Time to move on to Georgetown Wine and Cheese. The word's out. Things are changing around that place. I fight my way through the front room. Meril Dunn's got it so full of new wines that it's tough to make my way in. So I do a little wine tasting on the side, and I'm ready to talk food again. Carlos Estrada shows me the layout. They've fixed up the two upstairs floors. It's gonna be some fancy food- and wine-tasting room, and a temperature-controlled display and storage room for fine wines.
Carlos isn't messing around. All the good cheeses, breads, crackers, coffee--they'll still be there, only more. He tells me to wait for the fresh, genuine fresh, sourdough bread from La Parisienne, San Francisco, coming in September, and the fresh herbs from Virginia coming in June. You name the cheese and Carlos will get it if it's to be gotten. Then there are the new items, like smoked fish from some guy's right here in Glen Echo, Md. They'll be smoking bluefish, salmon, eel, shad, rock, whatever's fresh.
What's a wine dame like you doing in a deli like this? It's the Eagle-eye of Doug Burdette. He's spotted my side trip into the Eagle Cheese shop, where Monique Wagner gives me the lowdown on low sodium. She's making her own pates, one with no salt, called the Diamond Pate ($3.99 a pound) because it's designed for the boss who's on a low-sodium kick. And there's regular pate de campagne, Normande, with pork and apples, and veal supreme, with green peppercorns (all at $5.99 a pound). Monique wants to make Eagle into a one-stop food and wine shop for last-minute shoppers.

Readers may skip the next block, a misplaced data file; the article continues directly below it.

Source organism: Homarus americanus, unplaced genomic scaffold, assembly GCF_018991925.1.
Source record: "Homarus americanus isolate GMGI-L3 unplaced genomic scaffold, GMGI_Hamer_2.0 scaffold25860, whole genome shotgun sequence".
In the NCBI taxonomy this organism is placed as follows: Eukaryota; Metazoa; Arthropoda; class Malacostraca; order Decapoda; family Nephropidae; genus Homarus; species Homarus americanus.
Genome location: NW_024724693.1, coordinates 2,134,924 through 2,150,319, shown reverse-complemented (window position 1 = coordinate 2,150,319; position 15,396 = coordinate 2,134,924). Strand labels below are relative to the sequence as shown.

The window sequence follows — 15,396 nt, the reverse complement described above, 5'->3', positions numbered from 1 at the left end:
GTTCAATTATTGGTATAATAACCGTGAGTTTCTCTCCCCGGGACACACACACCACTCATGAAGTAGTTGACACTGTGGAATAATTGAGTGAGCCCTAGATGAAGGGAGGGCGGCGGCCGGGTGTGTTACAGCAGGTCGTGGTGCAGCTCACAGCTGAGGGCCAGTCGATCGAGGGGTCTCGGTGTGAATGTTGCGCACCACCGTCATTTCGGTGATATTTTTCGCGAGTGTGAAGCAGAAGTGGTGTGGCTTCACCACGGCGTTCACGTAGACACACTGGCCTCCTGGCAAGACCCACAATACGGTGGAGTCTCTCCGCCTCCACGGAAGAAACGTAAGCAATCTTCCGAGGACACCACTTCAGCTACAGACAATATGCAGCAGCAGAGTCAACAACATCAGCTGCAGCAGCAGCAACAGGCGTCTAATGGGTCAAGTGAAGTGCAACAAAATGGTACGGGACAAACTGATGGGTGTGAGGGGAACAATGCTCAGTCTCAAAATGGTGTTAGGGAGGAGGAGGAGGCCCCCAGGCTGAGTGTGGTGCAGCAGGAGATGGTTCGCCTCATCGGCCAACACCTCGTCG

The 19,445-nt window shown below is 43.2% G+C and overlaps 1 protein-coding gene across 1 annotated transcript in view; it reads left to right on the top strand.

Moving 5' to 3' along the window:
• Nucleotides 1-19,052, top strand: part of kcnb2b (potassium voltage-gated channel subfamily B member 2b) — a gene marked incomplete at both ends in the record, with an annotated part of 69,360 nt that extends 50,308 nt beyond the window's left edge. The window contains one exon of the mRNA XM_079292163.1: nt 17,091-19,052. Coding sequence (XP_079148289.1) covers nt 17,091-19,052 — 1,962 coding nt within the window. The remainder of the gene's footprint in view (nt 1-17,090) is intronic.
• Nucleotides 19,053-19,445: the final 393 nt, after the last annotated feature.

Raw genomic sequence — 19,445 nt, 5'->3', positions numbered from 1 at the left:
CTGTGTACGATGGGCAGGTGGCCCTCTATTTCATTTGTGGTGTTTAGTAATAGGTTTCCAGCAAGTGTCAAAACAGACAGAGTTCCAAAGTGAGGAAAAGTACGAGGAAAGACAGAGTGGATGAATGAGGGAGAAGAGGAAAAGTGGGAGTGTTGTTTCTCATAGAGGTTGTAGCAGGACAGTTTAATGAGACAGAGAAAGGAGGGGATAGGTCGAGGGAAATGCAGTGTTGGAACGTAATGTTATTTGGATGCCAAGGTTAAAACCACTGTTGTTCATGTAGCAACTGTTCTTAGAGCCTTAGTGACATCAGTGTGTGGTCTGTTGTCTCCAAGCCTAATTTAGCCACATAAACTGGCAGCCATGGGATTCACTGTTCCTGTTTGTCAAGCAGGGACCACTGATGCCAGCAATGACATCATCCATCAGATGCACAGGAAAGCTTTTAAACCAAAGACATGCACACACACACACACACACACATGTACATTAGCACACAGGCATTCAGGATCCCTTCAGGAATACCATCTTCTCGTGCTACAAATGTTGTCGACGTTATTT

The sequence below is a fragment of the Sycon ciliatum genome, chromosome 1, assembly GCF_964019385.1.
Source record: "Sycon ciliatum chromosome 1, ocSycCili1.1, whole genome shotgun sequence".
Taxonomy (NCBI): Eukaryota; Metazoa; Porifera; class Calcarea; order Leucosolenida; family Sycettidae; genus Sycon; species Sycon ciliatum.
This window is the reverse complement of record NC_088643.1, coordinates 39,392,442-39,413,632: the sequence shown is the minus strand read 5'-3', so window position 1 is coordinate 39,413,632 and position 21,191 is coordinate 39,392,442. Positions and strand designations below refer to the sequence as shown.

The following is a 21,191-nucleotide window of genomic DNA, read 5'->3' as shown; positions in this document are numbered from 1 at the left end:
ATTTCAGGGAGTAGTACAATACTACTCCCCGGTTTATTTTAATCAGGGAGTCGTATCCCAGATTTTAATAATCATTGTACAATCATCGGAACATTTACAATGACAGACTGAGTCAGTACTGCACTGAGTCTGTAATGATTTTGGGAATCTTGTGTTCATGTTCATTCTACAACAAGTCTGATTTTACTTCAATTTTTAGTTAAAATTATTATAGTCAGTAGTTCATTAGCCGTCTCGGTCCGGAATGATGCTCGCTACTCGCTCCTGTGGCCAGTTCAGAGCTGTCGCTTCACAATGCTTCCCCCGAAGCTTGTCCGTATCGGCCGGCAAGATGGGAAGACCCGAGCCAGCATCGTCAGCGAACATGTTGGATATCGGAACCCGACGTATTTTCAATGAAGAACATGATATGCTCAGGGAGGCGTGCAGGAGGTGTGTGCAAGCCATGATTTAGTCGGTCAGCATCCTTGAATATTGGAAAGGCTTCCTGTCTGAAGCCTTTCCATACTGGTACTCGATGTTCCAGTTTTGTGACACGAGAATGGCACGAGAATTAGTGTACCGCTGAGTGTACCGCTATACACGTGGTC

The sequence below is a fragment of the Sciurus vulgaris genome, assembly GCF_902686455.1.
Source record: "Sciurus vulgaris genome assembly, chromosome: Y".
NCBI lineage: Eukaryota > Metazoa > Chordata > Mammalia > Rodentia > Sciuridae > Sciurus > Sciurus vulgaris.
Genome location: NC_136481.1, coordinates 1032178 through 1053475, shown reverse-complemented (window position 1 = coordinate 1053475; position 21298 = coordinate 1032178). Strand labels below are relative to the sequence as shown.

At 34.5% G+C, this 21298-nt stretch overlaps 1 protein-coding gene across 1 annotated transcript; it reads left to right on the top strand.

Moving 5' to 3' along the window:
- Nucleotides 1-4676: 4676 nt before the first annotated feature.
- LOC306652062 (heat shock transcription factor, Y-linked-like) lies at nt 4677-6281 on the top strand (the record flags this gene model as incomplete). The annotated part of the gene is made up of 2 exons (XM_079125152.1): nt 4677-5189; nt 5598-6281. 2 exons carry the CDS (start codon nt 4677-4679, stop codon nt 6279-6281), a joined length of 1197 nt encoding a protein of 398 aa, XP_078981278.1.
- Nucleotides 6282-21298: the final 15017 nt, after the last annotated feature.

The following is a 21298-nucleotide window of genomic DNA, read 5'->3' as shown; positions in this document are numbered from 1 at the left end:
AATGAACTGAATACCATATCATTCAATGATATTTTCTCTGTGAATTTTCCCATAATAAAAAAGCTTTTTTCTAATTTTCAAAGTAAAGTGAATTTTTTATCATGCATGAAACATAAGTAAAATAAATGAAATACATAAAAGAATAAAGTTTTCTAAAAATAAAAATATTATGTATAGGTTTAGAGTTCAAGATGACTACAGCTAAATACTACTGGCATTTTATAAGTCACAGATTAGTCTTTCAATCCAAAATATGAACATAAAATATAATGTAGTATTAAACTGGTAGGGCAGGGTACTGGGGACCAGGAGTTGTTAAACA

The story's in the bag. I pull out of Eagle and cruise home. There're plenty of good wine places in Washington. There're plenty of good food places. I tasted my way 'round just a few that are doing a good job at both. And there's one store to go. It's Calvert Woodley Wines and Liquors. It's been no secret for a long time that their two shops are getting together this summer, in a new building at Van Ness and Connecticut. So what's happening to the cheeses, oils, crackers, breads and all that stuff at the old Calvert's? I snoop around. Ed Sands tells me that the food goes along for the ride. Only there's going to be more of it; they're getting into salads and sandwiches for carryout, fresh pasta, coffees and more of the goodies they've been selling on Wisconsin Avenue. And there's going to be a longer cheese counter.
I get the feeling this is where I came in--hanging around a cheese counter.
Maybe you wanna lean on a cheese counter in a wine shop? So I'll do you a favor. I'll tell you where to find the goods:
* Harry's Liquor, Wine and Cheese. Waterside Mall, 401 M St. SW.
* Mayflower Wines and Spirits. 2115 M St. NW.
* Georgetown Wine and Cheese. 1413 Wisconsin Ave. NW.
* Eagle Wine and Cheese. 3345 M St. NW.
* Calvert Woodley Wines and Liquors. 4339 Connecticut Ave. NW. (opening late June)